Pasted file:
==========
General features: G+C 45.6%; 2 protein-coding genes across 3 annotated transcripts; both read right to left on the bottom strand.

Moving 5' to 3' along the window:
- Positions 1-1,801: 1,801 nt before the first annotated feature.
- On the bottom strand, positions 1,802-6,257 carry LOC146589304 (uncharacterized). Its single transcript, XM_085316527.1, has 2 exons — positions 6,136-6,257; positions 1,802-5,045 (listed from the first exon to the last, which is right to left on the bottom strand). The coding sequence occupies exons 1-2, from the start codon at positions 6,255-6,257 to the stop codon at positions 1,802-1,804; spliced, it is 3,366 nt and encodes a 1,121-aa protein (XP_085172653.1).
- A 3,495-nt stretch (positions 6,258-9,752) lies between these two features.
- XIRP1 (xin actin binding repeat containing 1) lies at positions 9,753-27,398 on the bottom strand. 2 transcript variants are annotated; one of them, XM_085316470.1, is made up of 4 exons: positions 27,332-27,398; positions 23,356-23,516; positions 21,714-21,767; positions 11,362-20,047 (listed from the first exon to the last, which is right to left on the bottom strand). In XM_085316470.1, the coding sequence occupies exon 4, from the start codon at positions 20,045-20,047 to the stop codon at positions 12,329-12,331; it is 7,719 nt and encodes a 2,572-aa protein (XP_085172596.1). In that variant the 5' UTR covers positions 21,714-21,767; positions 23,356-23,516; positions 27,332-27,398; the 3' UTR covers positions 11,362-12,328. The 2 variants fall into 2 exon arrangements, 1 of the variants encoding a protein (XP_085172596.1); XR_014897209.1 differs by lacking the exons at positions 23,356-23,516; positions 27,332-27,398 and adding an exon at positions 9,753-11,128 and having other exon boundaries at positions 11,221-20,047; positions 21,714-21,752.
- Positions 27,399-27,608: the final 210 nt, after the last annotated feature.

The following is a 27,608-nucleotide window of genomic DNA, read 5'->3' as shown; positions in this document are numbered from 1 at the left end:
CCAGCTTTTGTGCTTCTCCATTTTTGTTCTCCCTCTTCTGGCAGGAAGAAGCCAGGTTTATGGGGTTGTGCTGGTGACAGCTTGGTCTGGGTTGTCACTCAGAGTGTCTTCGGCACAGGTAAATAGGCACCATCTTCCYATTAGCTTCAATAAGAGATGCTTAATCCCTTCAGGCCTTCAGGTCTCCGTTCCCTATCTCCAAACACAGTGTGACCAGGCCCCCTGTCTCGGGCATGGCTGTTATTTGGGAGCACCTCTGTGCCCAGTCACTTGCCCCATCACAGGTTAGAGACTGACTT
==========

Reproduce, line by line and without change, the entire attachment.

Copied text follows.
General features: G+C 45.6%; 2 protein-coding genes across 3 annotated transcripts; both read right to left on the bottom strand.

Moving 5' to 3' along the window:
- Positions 1-1,801: 1,801 nt before the first annotated feature.
- On the bottom strand, positions 1,802-6,257 carry LOC146589304 (uncharacterized). Its single transcript, XM_085316527.1, has 2 exons — positions 6,136-6,257; positions 1,802-5,045 (listed from the first exon to the last, which is right to left on the bottom strand). The coding sequence occupies exons 1-2, from the start codon at positions 6,255-6,257 to the stop codon at positions 1,802-1,804; spliced, it is 3,366 nt and encodes a 1,121-aa protein (XP_085172653.1).
- A 3,495-nt stretch (positions 6,258-9,752) lies between these two features.
- XIRP1 (xin actin binding repeat containing 1) lies at positions 9,753-27,398 on the bottom strand. 2 transcript variants are annotated; one of them, XM_085316470.1, is made up of 4 exons: positions 27,332-27,398; positions 23,356-23,516; positions 21,714-21,767; positions 11,362-20,047 (listed from the first exon to the last, which is right to left on the bottom strand). In XM_085316470.1, the coding sequence occupies exon 4, from the start codon at positions 20,045-20,047 to the stop codon at positions 12,329-12,331; it is 7,719 nt and encodes a 2,572-aa protein (XP_085172596.1). In that variant the 5' UTR covers positions 21,714-21,767; positions 23,356-23,516; positions 27,332-27,398; the 3' UTR covers positions 11,362-12,328. The 2 variants fall into 2 exon arrangements, 1 of the variants encoding a protein (XP_085172596.1); XR_014897209.1 differs by lacking the exons at positions 23,356-23,516; positions 27,332-27,398 and adding an exon at positions 9,753-11,128 and having other exon boundaries at positions 11,221-20,047; positions 21,714-21,752.
- Positions 27,399-27,608: the final 210 nt, after the last annotated feature.

The following is a 27,608-nucleotide window of genomic DNA, read 5'->3' as shown; positions in this document are numbered from 1 at the left end:
CCAGCTTTTGTGCTTCTCCATTTTTGTTCTCCCTCTTCTGGCAGGAAGAAGCCAGGTTTATGGGGTTGTGCTGGTGACAGCTTGGTCTGGGTTGTCACTCAGAGTGTCTTCGGCACAGGTAAATAGGCACCATCTTCCYATTAGCTTCAATAAGAGATGCTTAATCCCTTCAGGCCTTCAGGTCTCCGTTCCCTATCTCCAAACACAGTGTGACCAGGCCCCCTGTCTCGGGCATGGCTGTTATTTGGGAGCACCTCTGTGCCCAGTCACTTGCCCCATCACAGGTTAGAGACTGACTT